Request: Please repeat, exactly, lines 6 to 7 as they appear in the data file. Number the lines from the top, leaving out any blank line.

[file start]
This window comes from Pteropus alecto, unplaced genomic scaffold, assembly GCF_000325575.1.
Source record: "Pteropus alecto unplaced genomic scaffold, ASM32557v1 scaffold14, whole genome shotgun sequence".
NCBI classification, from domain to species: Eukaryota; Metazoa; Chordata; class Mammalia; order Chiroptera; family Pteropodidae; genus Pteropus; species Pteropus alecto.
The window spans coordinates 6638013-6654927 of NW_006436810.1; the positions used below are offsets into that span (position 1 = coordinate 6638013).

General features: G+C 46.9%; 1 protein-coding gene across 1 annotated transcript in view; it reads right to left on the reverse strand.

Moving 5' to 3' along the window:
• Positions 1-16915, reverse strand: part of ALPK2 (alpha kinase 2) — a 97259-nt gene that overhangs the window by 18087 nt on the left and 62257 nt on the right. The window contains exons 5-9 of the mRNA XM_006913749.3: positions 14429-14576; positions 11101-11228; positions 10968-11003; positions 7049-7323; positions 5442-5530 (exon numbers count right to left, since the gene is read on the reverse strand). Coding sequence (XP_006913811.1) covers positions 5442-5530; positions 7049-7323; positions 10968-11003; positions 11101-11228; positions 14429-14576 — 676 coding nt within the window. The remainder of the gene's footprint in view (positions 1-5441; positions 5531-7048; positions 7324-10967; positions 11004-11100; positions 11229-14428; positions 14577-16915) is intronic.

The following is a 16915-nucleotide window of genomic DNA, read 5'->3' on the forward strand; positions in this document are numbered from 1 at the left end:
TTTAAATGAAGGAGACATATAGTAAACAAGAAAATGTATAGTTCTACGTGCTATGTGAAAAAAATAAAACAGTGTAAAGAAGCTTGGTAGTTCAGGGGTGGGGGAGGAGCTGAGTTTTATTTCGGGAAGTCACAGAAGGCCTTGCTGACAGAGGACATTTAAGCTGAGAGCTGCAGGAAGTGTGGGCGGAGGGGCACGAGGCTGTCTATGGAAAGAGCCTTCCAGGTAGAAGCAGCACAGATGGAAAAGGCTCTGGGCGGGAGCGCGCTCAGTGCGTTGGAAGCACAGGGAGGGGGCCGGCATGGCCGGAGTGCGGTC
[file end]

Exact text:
Moving 5' to 3' along the window:
• Positions 1-16915, reverse strand: part of ALPK2 (alpha kinase 2) — a 97259-nt gene that overhangs the window by 18087 nt on the left and 62257 nt on the right. The window contains exons 5-9 of the mRNA XM_006913749.3: positions 14429-14576; positions 11101-11228; positions 10968-11003; positions 7049-7323; positions 5442-5530 (exon numbers count right to left, since the gene is read on the reverse strand). Coding sequence (XP_006913811.1) covers positions 5442-5530; positions 7049-7323; positions 10968-11003; positions 11101-11228; positions 14429-14576 — 676 coding nt within the window. The remainder of the gene's footprint in view (positions 1-5441; positions 5531-7048; positions 7324-10967; positions 11004-11100; positions 11229-14428; positions 14577-16915) is intronic.